The three new private stores will be able to set their own prices only to a certain degree; they’re still bound to SLGA controls and regulations. That means that minimum pricing, such as small price tweaks to discourage the sale of normally cheap high-percentage alcohol products, will still be in effect.
So how will these three new stores compete with existing outlets?
They’ll be allowed to remain open longer, and they might even be allowed to offer conveniences such as ice and soda. But the biggest competitive advantage will probably come from a reduction in wages, says Saskatchewan Government and General Employees’ Union (SGEU) president Bob Bymoen. It’s a classic race to the bottom.
“[SLGA employees] aren’t overpaid. They are getting a [decent] hourly wage. But if the private sector pays $5 an hour less, that puts less money into the community. How is that good public policy?” says Bymoen.
The changes could also spell a significant loss for hotel or bar operators, some of whom have made investments in their after-hours off-sale outlets based on the current regime of alcohol sales.
But Bymoen says that’s the least of the problems. “The biggest thing is the loss in revenue to the government. If someone tries to tell you that there isn’t, they’re either misleading you or they don’t get it. Public liquor sales generate revenue for the government that helps fund schools, hospitals and roads. Public liquor stores contributed $173.6 million to government in 2007-08,” Bymoen says. And by now, that number is closer to $200 million per year, he says.
Harpauer and others have said that allowing private liquor store sales won’t cost the provincial government any revenue.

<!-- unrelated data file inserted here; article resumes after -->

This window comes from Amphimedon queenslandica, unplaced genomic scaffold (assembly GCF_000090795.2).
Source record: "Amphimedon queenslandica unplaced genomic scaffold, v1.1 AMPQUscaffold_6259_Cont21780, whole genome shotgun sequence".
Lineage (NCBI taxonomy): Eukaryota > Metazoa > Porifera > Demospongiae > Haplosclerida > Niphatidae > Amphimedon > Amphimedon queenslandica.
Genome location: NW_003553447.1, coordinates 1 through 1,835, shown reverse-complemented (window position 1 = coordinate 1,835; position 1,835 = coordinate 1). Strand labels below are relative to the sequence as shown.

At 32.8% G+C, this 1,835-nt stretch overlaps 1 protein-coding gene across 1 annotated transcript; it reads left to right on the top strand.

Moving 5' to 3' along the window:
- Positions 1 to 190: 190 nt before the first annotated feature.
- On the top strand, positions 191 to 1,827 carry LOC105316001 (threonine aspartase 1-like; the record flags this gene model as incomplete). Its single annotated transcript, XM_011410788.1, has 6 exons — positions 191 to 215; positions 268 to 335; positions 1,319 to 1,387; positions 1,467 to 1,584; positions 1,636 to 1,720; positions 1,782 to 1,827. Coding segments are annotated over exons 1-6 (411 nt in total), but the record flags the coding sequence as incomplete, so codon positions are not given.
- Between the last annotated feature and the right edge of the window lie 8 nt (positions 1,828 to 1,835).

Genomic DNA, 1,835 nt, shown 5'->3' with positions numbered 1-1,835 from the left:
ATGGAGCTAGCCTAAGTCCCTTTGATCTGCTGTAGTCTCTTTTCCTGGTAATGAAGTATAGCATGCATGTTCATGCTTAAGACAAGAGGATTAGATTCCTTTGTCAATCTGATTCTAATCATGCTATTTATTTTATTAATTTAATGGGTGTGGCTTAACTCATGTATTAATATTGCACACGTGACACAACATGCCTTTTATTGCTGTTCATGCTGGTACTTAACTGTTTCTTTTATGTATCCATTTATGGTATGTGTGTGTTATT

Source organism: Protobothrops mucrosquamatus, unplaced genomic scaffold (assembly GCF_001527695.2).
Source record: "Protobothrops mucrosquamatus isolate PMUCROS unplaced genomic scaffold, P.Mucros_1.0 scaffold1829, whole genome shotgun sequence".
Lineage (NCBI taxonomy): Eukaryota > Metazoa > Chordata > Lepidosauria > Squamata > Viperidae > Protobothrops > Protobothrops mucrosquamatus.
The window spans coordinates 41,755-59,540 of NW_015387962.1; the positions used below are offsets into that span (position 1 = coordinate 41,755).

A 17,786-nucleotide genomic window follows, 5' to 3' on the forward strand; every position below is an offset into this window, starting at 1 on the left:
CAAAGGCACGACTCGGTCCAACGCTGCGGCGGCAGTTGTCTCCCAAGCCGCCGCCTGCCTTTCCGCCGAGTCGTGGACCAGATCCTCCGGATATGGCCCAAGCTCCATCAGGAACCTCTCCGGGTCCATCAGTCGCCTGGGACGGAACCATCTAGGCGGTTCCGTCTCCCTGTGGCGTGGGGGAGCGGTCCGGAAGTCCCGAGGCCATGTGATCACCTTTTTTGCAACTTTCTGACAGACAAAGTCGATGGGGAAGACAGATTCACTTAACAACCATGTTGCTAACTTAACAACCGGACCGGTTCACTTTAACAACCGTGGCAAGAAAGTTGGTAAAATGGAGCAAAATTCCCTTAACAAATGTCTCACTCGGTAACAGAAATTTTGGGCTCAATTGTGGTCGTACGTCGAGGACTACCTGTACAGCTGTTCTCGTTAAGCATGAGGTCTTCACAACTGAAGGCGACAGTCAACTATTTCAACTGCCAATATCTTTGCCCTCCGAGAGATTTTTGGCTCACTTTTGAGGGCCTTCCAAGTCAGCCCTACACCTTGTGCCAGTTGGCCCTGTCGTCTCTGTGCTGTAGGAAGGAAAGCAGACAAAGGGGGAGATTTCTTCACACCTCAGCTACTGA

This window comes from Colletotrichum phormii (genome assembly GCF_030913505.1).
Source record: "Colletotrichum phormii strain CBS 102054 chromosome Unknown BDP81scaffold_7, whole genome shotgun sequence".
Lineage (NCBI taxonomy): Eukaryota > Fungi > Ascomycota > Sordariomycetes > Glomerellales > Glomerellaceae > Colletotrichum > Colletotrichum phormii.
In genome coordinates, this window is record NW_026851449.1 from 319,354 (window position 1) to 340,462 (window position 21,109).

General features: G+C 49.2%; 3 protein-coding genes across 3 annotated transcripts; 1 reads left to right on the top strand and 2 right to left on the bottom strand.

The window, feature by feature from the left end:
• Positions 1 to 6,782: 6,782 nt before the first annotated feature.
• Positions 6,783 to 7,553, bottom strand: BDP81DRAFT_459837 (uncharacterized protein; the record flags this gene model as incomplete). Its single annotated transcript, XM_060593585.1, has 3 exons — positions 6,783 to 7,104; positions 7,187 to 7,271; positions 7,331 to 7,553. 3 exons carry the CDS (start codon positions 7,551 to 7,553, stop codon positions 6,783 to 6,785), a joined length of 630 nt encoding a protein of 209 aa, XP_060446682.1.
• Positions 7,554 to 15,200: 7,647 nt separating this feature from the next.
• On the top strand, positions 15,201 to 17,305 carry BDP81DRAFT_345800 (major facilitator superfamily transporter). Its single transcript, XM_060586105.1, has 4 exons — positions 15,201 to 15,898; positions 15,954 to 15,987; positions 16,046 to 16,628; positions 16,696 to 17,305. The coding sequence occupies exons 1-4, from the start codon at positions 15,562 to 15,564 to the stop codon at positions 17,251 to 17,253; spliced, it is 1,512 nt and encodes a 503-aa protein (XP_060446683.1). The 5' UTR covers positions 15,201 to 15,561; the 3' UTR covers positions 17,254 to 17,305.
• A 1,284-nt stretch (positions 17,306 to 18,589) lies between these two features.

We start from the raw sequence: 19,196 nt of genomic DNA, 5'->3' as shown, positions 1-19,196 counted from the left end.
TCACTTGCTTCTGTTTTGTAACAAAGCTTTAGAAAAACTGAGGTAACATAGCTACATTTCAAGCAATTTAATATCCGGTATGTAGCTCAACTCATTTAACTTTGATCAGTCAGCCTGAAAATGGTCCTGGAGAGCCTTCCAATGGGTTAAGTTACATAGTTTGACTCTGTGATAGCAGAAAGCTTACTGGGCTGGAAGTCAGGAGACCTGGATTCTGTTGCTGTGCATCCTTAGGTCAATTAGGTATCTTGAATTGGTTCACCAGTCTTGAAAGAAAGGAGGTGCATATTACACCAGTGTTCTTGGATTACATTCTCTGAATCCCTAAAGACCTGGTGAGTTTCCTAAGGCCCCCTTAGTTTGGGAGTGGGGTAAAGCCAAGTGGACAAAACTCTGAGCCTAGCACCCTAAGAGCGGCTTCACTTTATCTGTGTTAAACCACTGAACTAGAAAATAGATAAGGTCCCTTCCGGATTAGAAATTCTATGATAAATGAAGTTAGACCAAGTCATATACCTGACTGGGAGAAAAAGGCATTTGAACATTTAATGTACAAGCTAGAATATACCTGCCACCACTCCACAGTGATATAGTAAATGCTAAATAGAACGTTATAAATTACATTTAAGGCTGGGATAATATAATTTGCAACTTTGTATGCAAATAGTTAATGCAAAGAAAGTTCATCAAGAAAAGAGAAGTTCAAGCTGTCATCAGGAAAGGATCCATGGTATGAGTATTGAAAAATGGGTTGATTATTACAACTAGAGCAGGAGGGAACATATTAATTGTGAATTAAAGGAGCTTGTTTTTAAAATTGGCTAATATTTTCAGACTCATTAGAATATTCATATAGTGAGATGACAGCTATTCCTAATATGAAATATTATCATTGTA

“A markup is really just another form of tax, which a province can keep with or without a monopoly — as Alberta did after privatization,” says the Frontier Centre for Public Policy. And plenty of other studies support the fact that the Alberta government brings in more per capita on liquor sales than its Saskatchewan counterpart.
But, the numbers tend to buckle depending on who you ask. Since Alberta opened the door to private liquor sales in 1993, the province has lost $1.5 billion in revenue, the Parkland Institute says.
“When it comes to purchasing alcohol, a company purchases it, it goes through the SLGA warehouse, and it’s then distributed. At that point in time the government can tax everybody the same, whether you’re a public or private store. That’s revenue-neutral. But when it comes to the actual sale of alcohol in the store, a private corporation is going to pay 10 per cent in tax on their profit, but the other 90 per cent of that profit is gone,” says Bymoen.
“It isn’t taxed — it’s distributed to shareholders. The province is out that money. If a store is owned by the province, and turns a profit of $100,000 for example, the government gets all of that – not just $10,000,” he says.
Does the government’s announcement mark a startling policy shift? Nope. It might be unexpected, given the promises made in 2007, but it’s incremental, and most people in this province probably won’t even notice that the government just washed its hands of a lucrative stake in the booze biz.